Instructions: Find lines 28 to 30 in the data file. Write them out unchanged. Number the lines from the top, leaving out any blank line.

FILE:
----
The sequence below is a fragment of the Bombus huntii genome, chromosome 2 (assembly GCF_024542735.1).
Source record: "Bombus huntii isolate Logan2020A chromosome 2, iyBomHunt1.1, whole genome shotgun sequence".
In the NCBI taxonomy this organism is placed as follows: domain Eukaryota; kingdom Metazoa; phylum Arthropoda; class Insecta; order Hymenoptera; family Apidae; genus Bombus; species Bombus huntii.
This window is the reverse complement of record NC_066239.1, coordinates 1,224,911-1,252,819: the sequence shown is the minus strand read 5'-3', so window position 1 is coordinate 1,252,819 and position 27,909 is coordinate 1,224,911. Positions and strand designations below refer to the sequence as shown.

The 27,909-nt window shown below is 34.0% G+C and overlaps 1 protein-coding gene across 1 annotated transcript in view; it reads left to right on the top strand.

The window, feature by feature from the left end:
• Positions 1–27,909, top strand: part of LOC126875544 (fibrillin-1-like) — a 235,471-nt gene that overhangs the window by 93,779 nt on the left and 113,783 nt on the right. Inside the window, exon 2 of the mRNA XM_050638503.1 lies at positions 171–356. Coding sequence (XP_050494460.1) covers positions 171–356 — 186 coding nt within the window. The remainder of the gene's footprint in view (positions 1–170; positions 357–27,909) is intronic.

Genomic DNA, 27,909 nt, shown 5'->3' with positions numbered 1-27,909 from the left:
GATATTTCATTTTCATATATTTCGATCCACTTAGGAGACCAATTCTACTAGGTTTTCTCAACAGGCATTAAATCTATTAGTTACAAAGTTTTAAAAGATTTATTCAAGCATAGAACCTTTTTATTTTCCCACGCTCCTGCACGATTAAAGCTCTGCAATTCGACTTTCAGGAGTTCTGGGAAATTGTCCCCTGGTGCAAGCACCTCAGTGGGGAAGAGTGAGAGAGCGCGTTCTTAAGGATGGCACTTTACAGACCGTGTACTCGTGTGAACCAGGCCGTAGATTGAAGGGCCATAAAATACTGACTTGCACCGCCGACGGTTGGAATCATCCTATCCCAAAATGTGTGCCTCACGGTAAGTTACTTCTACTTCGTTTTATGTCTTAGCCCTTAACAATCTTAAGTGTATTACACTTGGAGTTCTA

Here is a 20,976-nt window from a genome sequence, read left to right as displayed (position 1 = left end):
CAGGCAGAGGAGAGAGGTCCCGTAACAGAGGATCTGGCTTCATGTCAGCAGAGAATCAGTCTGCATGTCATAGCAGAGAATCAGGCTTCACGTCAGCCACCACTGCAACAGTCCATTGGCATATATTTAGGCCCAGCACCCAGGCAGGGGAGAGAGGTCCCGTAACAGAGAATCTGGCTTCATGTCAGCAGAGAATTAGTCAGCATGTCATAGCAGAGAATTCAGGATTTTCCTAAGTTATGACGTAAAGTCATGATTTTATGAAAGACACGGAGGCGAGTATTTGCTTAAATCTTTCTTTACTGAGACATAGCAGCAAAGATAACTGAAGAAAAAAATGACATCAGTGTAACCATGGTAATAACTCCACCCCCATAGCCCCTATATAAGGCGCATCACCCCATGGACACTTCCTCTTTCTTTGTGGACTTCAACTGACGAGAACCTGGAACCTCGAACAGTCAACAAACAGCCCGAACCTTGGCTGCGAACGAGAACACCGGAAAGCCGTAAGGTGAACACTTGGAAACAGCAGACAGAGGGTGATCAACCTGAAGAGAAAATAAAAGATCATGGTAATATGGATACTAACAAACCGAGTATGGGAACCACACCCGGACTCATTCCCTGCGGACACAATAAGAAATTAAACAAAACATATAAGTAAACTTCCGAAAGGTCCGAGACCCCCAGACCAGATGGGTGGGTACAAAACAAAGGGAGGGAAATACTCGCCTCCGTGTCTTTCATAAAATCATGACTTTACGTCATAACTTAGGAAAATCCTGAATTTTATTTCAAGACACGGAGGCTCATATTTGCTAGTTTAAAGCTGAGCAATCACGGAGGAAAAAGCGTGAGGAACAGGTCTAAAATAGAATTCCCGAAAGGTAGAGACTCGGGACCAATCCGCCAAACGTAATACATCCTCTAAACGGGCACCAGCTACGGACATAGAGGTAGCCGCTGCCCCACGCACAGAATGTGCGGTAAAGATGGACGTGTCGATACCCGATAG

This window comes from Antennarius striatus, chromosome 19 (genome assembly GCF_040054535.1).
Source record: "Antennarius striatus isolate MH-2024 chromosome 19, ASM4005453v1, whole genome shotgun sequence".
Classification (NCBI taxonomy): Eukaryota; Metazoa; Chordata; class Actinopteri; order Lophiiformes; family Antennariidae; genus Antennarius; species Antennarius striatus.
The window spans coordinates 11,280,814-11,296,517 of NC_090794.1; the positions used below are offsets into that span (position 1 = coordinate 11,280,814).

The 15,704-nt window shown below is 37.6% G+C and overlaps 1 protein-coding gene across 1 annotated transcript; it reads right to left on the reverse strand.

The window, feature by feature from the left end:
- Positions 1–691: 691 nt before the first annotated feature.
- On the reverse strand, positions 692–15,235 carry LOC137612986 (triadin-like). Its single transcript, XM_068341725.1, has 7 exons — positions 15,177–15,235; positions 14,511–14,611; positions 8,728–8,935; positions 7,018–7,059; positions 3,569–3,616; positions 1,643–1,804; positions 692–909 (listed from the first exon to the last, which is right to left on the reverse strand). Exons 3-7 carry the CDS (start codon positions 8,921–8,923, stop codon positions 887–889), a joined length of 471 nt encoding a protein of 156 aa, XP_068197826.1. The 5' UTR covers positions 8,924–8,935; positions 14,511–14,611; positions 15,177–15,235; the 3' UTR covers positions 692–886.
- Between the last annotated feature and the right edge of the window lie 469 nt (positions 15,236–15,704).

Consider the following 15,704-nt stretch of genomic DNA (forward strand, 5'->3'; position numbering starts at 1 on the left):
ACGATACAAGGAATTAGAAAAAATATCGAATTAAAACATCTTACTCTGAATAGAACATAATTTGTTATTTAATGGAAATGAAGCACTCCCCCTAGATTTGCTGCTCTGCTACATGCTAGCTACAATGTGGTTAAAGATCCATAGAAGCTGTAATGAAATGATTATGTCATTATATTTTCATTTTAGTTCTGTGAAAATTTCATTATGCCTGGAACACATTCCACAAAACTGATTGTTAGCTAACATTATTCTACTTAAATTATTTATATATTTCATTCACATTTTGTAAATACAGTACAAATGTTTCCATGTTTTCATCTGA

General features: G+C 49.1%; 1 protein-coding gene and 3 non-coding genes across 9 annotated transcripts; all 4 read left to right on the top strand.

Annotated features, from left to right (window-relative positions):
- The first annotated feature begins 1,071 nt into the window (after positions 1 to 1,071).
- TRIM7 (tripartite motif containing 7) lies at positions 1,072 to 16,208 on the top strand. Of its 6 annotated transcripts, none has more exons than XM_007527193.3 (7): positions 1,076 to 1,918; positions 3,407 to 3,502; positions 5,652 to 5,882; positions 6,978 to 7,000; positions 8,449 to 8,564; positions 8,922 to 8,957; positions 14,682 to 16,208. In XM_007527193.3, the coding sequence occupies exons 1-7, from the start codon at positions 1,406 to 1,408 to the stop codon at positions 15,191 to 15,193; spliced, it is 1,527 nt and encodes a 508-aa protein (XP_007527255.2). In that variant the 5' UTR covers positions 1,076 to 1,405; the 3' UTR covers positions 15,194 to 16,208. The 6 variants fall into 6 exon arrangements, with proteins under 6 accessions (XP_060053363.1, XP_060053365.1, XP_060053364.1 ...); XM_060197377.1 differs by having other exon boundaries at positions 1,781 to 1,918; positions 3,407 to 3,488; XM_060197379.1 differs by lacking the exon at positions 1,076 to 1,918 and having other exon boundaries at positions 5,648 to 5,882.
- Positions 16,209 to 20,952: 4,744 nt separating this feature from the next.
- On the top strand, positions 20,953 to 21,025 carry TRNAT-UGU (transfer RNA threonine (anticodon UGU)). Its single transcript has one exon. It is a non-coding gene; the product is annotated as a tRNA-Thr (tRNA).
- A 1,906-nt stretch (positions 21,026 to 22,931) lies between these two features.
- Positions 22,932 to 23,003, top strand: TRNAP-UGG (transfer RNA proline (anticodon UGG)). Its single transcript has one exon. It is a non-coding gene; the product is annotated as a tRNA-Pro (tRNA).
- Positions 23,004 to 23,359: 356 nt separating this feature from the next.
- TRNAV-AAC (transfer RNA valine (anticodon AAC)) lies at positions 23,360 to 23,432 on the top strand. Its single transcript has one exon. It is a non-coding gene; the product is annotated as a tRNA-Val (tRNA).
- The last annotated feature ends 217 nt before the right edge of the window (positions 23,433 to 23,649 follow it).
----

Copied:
- On the top strand, positions 20,953 to 21,025 carry TRNAT-UGU (transfer RNA threonine (anticodon UGU)). Its single transcript has one exon. It is a non-coding gene; the product is annotated as a tRNA-Thr (tRNA).
- A 1,906-nt stretch (positions 21,026 to 22,931) lies between these two features.
- Positions 22,932 to 23,003, top strand: TRNAP-UGG (transfer RNA proline (anticodon UGG)). Its single transcript has one exon. It is a non-coding gene; the product is annotated as a tRNA-Pro (tRNA).